AMD Athlon 3000G: Aligning Names and Numbers at $49

The odd-one out from today’s announcement is a processor at the other end of the portfolio. To put it into context, if a user wants to jump on board the 7nm and Zen 2 bandwagon, the entry price point is $199 for the Ryzen 5 3600. Below that we have older hardware based on Zen 1, and AMD’s APU line of processors featuring integrated graphics. The new Athlon 3000G sits firmly in this category, and aims to be a very interesting processor indeed.

The Athlon 3000G is a 35W dual core Zen+ processor with 3 compute units of Vega graphics, built on 12nm and falls in the Picasso family of hardware. It doesn’t have any turbo, but does have a nominal frequency of 3.5 GHz on the CPU and 1100 MHz on the GPU. Supported memory speeds are DDR4-2933 and it can support up to 64 GB. It will come bundled with AMD’s 65W near-silent stock cooler, which is absolutely overkill for this product.

If a dual core Zen+ Picasso APU sounds familiar, it’s because AMD already has a processor that fits the bill: the AMD Athlon 300GE. Following previous convention, I would have expected AMD to call this new processor the 320GE, as it has +100 MHz more on the CPU. However, AMD are changing the naming for two reasons.

First, to align it more with the Ryzen family. With the Ryzen 3000 series starting with the Ryzen 3 3200G for the 65W Zen+ APUs, moving into the Ryzen 5 3600 for the 65 W desktop Zen 2 CPUs, each of these are four digits plus a letter. By moving to 3000G, it allows AMD to equate the two families together (even if there’s still an APU/desktop CPU microarchitecture mismatch).

AnandTech Cores
TDP Price
12nm Zen+ - Picasso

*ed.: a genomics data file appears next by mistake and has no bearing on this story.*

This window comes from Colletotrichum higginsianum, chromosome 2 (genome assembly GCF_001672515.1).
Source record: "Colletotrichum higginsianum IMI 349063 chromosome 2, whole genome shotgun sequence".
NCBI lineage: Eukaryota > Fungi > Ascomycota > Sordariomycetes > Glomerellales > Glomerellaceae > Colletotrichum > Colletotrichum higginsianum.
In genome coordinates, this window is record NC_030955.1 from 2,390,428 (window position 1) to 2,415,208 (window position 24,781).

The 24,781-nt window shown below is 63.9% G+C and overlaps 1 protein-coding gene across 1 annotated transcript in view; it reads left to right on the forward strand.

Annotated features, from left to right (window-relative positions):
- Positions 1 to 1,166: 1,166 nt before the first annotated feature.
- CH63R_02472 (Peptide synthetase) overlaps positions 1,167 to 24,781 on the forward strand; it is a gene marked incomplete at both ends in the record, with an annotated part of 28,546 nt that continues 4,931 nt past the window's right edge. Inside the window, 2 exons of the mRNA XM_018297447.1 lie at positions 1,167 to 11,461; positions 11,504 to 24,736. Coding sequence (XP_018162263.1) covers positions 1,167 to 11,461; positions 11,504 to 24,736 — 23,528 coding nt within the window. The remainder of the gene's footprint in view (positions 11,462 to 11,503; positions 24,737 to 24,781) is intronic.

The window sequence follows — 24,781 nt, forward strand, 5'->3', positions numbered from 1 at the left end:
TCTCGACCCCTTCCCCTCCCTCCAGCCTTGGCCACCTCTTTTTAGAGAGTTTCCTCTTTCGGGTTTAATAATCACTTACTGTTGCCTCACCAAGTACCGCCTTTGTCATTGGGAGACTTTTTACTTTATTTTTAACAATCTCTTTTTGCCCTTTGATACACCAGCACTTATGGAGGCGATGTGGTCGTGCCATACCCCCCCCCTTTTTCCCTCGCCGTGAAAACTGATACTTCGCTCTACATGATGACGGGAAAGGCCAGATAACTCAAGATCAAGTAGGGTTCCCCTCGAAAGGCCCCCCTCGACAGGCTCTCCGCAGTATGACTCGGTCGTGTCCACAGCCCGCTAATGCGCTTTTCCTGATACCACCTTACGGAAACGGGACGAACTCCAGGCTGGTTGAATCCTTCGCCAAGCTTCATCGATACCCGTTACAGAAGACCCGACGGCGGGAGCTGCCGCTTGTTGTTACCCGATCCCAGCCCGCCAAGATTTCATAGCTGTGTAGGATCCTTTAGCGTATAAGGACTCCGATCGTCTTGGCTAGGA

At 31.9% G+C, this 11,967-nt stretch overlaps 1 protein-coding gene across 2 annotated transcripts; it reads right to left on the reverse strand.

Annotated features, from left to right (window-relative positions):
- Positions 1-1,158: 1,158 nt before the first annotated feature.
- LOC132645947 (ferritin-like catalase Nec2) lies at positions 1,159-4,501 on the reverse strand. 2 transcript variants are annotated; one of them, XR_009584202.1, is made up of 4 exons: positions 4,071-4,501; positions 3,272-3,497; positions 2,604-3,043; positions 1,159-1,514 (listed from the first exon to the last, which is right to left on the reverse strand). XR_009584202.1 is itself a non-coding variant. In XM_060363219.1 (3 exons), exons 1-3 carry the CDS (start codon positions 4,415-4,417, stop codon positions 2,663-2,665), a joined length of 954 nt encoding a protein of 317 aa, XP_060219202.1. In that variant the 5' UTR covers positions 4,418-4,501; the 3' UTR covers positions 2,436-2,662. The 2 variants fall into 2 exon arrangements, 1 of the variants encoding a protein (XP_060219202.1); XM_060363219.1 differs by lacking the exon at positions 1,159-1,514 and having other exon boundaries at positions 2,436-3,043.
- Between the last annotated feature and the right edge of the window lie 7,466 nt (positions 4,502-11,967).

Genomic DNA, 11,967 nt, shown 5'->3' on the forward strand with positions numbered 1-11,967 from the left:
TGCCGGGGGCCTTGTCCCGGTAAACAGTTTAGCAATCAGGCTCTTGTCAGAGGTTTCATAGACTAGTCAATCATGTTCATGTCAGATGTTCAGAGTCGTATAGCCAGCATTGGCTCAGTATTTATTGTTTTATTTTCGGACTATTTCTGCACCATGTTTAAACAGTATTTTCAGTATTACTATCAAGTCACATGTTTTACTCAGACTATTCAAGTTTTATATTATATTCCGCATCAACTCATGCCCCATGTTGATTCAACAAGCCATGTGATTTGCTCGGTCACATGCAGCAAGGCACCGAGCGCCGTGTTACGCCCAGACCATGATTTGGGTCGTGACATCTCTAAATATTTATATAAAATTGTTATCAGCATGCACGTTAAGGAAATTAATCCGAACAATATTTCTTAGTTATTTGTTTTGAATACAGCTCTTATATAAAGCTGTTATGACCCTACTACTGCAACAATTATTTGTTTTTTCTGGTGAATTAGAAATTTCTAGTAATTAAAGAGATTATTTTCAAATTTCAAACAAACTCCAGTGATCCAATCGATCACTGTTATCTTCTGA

Ryzen 5 3400G 4 / 8 3700 4200 11 65 W $149
Ryzen 3 3200G 4 / 4 3600 4000 8 65 W $99
Athlon 3000G 2 / 4 3500 - 3 35 W $49
Athlon Pro 300GE 2 / 4 3400 - 3 35 W -
14nm Zen - Raven Ridge
Ryzen 5 2400G 4 / 8 3600 3900 11 65 W $169
Ryzen 5 2400GE 4 / 8 3200 3800 11 35 W -
Ryzen 3 2200G 4 / 4 3500 3700 8 65 W $99
Ryzen 3 2200GE 4 / 4 3200 3600 8 35 W -
Athlon 240GE 2 / 4 3500 - 3 35 W $75
Athlon 220GE 2 / 4 3400 - 3 35 W $65
Athlon 200GE 2 / 4 3200 - 3 35 W $55

The other aspect is that the Athlon 3000G is also unlocked. AMD touts the 3000G as the first AM4 Athlon that is fully unlocked for overclocking, allowing users to adjust the CPU multiplier as high as their dreams desire (or to the limits of the silicon). As AMD is pairing the CPU with its 65W cooler, that means a lot of users, as long as the motherboard supports overclocking, should be able to push their CPU a bit higher. AMD stated that the +400 MHz in the slide deck for our briefing would represent a ‘typical’ overclock for an end-user, but then clarified they did use a high-end cooler to achieve that value. Nonetheless, an unlocked $49 chip with a cooler than can handle double the TDP could be exciting for users wanting to test their overclocking skills.

The other feather in AMD’s cap for this new chip is that it competes against Intel’s Celeron and Pentium desktop processors. Given the high demand for Intel's high-end 14nm products, the Pentium and Celeron parts have been available in relatively low in volumes as they don’t make as much money, especially when high-end demand is high. In that instance, AMD has the advantage as the company stated that there will be plenty of Athlon silicon to go around.

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  • Teckk - Thursday, November 7, 2019 - link

    You mean other than Chrome and Electron apps on the system ?!?